# Relativistic mechanics

1. Jun 4, 2006

### Beer-monster

Hi

I'm revising for a perticle physics exam, but am having some trouble with some past paper questions involving relativity and reactions.

The one that confused me the most was

" A cosmic ray proton of energy 10^12 eV strikes a proton in the Earth’s
atmosphere. A third particle is produced. Estimate the maximum energy of a particle that might be produced from the collision, and suggest a possible particle."

I tried to work it out by equation the invariant mass to the total mass of the products since the condition has to be met for the reaction to take place.

I'd earlier worked out that the invariant mass for a particle colliding with a stationbary particle of equal mass was.

$$M = 2m^2 + \frac{2Em}{c^2}$$

Since the product mass is 2m is would stand to reason that the mass of the third particle is 2Em/c^2. But I don't get the right answer when I plug in the numbers (right outta the databook).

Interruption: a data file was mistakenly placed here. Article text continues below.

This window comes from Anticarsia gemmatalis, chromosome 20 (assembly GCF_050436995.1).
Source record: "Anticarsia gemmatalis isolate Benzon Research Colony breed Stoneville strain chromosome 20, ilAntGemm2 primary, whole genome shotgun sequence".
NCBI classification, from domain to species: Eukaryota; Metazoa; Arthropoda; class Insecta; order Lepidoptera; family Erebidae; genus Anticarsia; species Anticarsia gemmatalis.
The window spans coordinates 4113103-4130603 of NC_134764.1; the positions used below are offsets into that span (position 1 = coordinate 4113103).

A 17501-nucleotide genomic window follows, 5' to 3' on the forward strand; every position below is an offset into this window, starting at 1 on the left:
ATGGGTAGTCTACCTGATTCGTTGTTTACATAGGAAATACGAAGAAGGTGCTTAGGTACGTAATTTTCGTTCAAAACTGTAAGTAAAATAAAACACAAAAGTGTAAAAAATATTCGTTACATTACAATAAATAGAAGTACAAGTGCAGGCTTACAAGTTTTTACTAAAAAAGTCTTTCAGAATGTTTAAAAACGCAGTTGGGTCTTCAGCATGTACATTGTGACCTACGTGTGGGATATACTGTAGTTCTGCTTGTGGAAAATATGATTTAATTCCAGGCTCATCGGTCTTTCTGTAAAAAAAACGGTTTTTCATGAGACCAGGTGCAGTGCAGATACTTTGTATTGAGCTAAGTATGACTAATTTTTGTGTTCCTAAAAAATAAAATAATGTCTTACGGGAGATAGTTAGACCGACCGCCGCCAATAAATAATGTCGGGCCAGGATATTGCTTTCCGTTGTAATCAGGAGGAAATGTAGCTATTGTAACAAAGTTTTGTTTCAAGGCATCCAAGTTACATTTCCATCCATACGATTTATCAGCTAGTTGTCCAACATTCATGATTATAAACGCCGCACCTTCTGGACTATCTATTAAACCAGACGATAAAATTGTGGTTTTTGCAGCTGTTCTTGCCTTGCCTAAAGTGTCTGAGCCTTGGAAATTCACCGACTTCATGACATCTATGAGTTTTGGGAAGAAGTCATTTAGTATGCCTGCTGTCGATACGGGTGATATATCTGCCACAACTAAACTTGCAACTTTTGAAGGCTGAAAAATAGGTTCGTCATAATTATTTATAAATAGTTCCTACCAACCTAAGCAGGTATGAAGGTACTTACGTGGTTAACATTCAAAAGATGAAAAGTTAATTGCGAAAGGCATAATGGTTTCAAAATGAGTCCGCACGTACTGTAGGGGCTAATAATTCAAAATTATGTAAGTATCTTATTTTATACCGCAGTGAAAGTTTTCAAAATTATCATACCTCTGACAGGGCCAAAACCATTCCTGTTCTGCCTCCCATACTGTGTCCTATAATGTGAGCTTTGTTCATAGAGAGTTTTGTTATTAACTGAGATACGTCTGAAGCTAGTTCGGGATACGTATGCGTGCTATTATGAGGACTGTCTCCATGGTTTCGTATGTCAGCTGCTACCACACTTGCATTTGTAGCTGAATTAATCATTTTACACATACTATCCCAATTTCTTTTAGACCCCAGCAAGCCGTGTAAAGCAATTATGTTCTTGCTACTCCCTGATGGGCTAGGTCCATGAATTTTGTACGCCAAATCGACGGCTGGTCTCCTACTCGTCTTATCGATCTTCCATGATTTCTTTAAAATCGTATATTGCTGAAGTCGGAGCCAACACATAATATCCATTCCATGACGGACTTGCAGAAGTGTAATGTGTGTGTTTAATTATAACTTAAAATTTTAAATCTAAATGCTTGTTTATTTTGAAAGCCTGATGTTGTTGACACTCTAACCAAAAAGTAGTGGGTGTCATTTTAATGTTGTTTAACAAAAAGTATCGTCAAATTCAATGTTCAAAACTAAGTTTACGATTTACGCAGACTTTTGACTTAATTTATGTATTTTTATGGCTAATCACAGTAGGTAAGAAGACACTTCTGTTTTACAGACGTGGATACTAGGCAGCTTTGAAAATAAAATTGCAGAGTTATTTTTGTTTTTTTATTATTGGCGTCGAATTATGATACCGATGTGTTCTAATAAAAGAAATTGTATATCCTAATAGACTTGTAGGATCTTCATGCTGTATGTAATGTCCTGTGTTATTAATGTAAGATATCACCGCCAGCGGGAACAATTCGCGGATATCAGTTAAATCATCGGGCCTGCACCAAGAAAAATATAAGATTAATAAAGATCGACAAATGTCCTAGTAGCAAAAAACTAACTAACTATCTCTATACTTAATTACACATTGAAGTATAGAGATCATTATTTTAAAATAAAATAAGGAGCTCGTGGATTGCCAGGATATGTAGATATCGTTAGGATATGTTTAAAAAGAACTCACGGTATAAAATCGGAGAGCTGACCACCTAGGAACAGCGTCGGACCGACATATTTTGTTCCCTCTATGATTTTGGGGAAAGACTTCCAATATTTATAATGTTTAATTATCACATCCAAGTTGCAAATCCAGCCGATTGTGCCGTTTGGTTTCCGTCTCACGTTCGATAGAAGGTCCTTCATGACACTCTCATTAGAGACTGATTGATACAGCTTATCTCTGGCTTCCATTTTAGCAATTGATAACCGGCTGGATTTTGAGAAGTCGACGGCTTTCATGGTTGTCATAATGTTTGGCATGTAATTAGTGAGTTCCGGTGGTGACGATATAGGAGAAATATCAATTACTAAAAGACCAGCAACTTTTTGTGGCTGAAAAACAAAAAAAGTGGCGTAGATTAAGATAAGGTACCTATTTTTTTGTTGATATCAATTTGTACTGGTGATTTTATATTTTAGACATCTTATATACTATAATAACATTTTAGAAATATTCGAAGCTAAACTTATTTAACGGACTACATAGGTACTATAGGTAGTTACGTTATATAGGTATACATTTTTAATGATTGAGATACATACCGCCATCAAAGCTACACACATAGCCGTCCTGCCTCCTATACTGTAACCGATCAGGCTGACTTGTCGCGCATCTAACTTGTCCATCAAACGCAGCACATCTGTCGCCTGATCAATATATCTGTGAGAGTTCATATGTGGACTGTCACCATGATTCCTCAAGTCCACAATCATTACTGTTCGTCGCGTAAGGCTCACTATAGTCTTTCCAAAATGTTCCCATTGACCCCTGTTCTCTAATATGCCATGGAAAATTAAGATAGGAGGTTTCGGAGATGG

Another question that bugged me was that a photon was incident on a stationary proton with just the threshold energy. Describe the motion of the particles.

I know the both move off together in the direction of the incident photon but I don't remember why? Also is calcuating the energy and momentum merely a matter of uysing the standard formula (with the gamma factor)?

These are probably easy problems, but I can't find any help in my notes (I seem to be missing some). Can anyone help?

2. Jun 4, 2006

### Meir Achuz

" A cosmic ray proton of energy 10^12 eV strikes a proton in the Earth’s
atmosphere. A third particle is produced. Estimate the maximum energy of a particle that might be produced from the collision, and suggest a possible particle."
The most common particle produced is a pion (m=140 MeV).
The cm energy is W^2=2M_p*E, where E=1000 GeV.
The energies are so large, you can find the maximum pion cm momentum by p_pi=(1/2)W.
Then Lorentz transform this to the lab system.
The gamma of the cm system is gamma=E/(W).

Last edited: Jun 5, 2006